Democratic Women’s Caucus gig

March 29, 2009

Just got back from the Kaia gig at the Democratic Women’s Caucus and am still flying high. We performed Not One More Day and got our first full standing ovation! It stopped the show!

Angela called it a “timeless anthem” and said we’ve got to get it on record somehow. I agree! I’ve been thinking lately that that and some of our other post-Get Down, Rise Up! material really needs to get video’d so we can put it on YouTube. We hope to use her camera and get something put together in the next couple weeks.

That song is a non-stop combination of punches to the gut. People are so moved by it but then can’t clap along for fear they’ll miss the next set of lyrics. There’s virtually no dead space musically or lyrically — it just keeps going!

The tune is based on a spiritual that comes from that treasure trove of the civil rights songs, Voices Of The Civil Rights Movement. The lyrics are all mine. I remember having many combinations of lyrics and just working and working until they seem distilled to their essence. The words are my truth. They come straight from my heart. They are what I think and what I believe.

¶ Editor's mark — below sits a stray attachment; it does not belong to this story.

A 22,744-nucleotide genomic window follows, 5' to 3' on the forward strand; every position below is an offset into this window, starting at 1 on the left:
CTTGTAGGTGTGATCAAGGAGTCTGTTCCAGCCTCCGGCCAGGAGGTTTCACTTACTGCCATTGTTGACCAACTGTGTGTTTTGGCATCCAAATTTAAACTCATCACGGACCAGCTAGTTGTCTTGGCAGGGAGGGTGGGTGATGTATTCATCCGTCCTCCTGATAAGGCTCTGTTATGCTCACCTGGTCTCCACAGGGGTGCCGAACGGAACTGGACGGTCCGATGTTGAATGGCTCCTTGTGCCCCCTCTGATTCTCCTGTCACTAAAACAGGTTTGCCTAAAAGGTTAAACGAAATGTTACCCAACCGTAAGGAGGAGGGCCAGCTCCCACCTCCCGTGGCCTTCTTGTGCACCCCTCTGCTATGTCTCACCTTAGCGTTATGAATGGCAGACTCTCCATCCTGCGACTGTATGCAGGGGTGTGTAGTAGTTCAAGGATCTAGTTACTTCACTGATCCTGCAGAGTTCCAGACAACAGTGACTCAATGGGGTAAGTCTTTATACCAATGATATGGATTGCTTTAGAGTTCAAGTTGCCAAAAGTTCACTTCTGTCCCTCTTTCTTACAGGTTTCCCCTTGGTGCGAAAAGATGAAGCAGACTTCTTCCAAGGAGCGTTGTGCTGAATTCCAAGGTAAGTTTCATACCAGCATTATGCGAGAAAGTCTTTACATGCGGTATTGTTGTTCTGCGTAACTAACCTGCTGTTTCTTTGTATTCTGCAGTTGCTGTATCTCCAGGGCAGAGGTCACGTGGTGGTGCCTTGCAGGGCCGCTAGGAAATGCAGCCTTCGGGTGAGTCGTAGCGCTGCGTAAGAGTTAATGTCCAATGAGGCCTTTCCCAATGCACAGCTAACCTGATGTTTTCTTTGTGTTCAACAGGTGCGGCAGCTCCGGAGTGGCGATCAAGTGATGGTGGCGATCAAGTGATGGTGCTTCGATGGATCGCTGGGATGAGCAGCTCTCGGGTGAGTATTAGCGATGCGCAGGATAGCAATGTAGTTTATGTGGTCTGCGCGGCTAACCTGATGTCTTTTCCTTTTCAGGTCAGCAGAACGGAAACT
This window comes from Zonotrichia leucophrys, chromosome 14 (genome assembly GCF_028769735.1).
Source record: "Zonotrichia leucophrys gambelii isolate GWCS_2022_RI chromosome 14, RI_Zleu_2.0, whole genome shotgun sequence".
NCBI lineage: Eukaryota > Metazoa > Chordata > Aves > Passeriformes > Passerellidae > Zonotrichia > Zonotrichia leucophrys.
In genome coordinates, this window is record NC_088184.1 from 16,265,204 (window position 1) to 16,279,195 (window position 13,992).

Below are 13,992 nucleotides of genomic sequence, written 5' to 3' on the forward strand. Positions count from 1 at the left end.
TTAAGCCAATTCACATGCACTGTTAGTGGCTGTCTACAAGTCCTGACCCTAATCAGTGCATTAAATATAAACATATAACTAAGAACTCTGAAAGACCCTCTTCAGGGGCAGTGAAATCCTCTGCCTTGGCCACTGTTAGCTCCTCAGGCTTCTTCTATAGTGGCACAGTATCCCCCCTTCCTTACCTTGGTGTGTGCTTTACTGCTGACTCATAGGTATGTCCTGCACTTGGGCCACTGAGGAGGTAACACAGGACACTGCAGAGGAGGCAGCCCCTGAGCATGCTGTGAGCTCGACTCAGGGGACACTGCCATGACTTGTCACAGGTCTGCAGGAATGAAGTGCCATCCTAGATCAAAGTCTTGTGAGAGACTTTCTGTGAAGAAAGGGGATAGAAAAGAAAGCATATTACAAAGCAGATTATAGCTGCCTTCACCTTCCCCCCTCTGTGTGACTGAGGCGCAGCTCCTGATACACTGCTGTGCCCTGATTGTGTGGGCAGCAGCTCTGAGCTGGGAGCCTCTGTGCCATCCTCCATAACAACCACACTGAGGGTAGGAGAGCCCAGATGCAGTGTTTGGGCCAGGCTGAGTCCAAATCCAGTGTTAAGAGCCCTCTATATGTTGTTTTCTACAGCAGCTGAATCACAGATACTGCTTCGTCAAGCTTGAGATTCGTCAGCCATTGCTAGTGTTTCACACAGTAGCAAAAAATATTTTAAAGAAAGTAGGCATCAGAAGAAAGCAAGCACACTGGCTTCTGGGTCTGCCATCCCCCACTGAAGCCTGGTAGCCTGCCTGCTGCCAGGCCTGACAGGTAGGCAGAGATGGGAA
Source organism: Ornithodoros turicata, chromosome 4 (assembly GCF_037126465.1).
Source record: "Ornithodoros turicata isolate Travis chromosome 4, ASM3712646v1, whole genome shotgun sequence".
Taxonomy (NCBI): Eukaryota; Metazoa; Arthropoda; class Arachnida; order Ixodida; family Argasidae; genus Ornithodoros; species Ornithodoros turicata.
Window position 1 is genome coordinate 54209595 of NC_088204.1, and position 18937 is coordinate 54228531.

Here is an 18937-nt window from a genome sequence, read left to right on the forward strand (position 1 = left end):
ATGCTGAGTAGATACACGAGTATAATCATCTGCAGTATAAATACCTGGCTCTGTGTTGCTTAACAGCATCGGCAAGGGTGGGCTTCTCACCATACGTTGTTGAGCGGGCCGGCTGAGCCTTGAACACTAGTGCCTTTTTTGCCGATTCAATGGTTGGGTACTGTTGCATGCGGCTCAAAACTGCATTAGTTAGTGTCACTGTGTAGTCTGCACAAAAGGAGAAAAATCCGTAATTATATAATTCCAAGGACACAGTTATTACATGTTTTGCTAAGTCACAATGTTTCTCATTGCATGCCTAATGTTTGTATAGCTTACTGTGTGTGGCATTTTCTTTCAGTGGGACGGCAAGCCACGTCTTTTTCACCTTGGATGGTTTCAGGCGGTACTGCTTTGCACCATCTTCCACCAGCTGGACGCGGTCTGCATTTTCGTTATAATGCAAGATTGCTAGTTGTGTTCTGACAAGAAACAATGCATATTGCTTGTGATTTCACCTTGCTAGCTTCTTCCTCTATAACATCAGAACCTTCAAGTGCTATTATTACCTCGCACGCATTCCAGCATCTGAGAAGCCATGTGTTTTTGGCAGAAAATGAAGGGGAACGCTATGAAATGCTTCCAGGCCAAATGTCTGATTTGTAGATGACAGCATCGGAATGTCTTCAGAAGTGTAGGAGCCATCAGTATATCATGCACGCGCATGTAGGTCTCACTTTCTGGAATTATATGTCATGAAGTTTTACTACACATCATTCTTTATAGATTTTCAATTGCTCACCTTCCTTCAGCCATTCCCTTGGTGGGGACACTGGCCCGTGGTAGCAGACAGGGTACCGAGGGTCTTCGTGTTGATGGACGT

(I also can’t help but think of the Doonesbury cartoon I carried around with the draft lyric sheet. It showed two characters discussing the toxic Bush legacy. Not One More Day hits on almost every topic.)

It is so hard to believe that the Bush presidency even happened. So much has changed so quickly. President Obama has been moving like a chipmunk on speed to turn things around on all fronts. He listens and changes strategy based on what he hears so he can be more successful. It’s 180 degrees from the Bush arrogance and single-minded drumbeat of terror, terror, terror. 

There may come a time when Not One More Day isn’t needed anymore. For me, it’s inextricably linked with the Bush presidency, even though it deals with much larger themes. It speaks to who we are as America, and who we want to be.

I think that’s what people respond to — not just the critique of the war, but of the clear message that “we are better than this.” We want to be better. We want to be called to be better. Bush failed utterly in that regard. Obama has made great strides in the big picture (“Yes, we can”) but it remains to be seen if he’ll make this song obsolete.

I’m still trembling slightly from all the excitement and the feeling of all that energy rushing from the crowd to us at the end of the song. I wish there were some way to thank every person for hearing and responding. Dear Lois Sabo-Skelton just came right up at the end of the show and gave me a huge hug — bless her! It’s a way of closing the loop, of not just acknowledging applause and praise but of giving it back and saying thank you.

I wish I could have stayed late and hobnobbed with the crowd afterwards. They are incredible people — on their own merit in addition to their achievements — and it’s an honor to be invited to share that common ground that music creates. Thank you, Democratic Women’s Caucus!